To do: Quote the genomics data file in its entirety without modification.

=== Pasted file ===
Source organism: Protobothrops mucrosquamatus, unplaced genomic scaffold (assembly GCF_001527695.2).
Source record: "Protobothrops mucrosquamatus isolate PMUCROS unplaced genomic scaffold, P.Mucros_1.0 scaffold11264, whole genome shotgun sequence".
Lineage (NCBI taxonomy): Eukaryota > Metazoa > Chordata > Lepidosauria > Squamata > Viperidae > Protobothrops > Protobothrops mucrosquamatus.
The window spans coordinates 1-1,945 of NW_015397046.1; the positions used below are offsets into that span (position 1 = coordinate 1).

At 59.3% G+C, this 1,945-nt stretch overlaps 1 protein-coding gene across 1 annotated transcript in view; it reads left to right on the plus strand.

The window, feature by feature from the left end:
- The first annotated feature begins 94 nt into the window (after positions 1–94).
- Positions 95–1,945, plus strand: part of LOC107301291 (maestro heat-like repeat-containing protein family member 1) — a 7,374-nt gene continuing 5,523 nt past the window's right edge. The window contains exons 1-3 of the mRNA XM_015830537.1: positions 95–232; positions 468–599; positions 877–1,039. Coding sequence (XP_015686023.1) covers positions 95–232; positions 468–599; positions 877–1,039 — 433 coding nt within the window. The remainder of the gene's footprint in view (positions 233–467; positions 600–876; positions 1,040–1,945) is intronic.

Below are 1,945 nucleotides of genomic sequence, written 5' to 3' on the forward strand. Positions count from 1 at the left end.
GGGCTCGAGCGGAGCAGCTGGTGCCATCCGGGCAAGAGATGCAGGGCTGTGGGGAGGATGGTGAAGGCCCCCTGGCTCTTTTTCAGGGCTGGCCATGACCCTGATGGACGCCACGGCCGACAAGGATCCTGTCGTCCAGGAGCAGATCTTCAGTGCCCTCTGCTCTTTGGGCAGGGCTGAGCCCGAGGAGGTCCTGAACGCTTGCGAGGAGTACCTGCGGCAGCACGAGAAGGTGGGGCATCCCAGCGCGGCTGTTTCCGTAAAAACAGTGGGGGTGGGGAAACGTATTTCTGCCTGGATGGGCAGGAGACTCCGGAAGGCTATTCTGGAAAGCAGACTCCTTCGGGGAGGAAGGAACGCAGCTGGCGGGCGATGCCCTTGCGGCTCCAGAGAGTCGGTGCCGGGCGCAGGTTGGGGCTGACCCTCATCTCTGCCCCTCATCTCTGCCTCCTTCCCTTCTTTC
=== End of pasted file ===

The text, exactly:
Source organism: Protobothrops mucrosquamatus, unplaced genomic scaffold (assembly GCF_001527695.2).
Source record: "Protobothrops mucrosquamatus isolate PMUCROS unplaced genomic scaffold, P.Mucros_1.0 scaffold11264, whole genome shotgun sequence".
Lineage (NCBI taxonomy): Eukaryota > Metazoa > Chordata > Lepidosauria > Squamata > Viperidae > Protobothrops > Protobothrops mucrosquamatus.
The window spans coordinates 1-1,945 of NW_015397046.1; the positions used below are offsets into that span (position 1 = coordinate 1).

At 59.3% G+C, this 1,945-nt stretch overlaps 1 protein-coding gene across 1 annotated transcript in view; it reads left to right on the plus strand.

The window, feature by feature from the left end:
- The first annotated feature begins 94 nt into the window (after positions 1–94).
- Positions 95–1,945, plus strand: part of LOC107301291 (maestro heat-like repeat-containing protein family member 1) — a 7,374-nt gene continuing 5,523 nt past the window's right edge. The window contains exons 1-3 of the mRNA XM_015830537.1: positions 95–232; positions 468–599; positions 877–1,039. Coding sequence (XP_015686023.1) covers positions 95–232; positions 468–599; positions 877–1,039 — 433 coding nt within the window. The remainder of the gene's footprint in view (positions 233–467; positions 600–876; positions 1,040–1,945) is intronic.

Below are 1,945 nucleotides of genomic sequence, written 5' to 3' on the forward strand. Positions count from 1 at the left end.
GGGCTCGAGCGGAGCAGCTGGTGCCATCCGGGCAAGAGATGCAGGGCTGTGGGGAGGATGGTGAAGGCCCCCTGGCTCTTTTTCAGGGCTGGCCATGACCCTGATGGACGCCACGGCCGACAAGGATCCTGTCGTCCAGGAGCAGATCTTCAGTGCCCTCTGCTCTTTGGGCAGGGCTGAGCCCGAGGAGGTCCTGAACGCTTGCGAGGAGTACCTGCGGCAGCACGAGAAGGTGGGGCATCCCAGCGCGGCTGTTTCCGTAAAAACAGTGGGGGTGGGGAAACGTATTTCTGCCTGGATGGGCAGGAGACTCCGGAAGGCTATTCTGGAAAGCAGACTCCTTCGGGGAGGAAGGAACGCAGCTGGCGGGCGATGCCCTTGCGGCTCCAGAGAGTCGGTGCCGGGCGCAGGTTGGGGCTGACCCTCATCTCTGCCCCTCATCTCTGCCTCCTTCCCTTCTTTC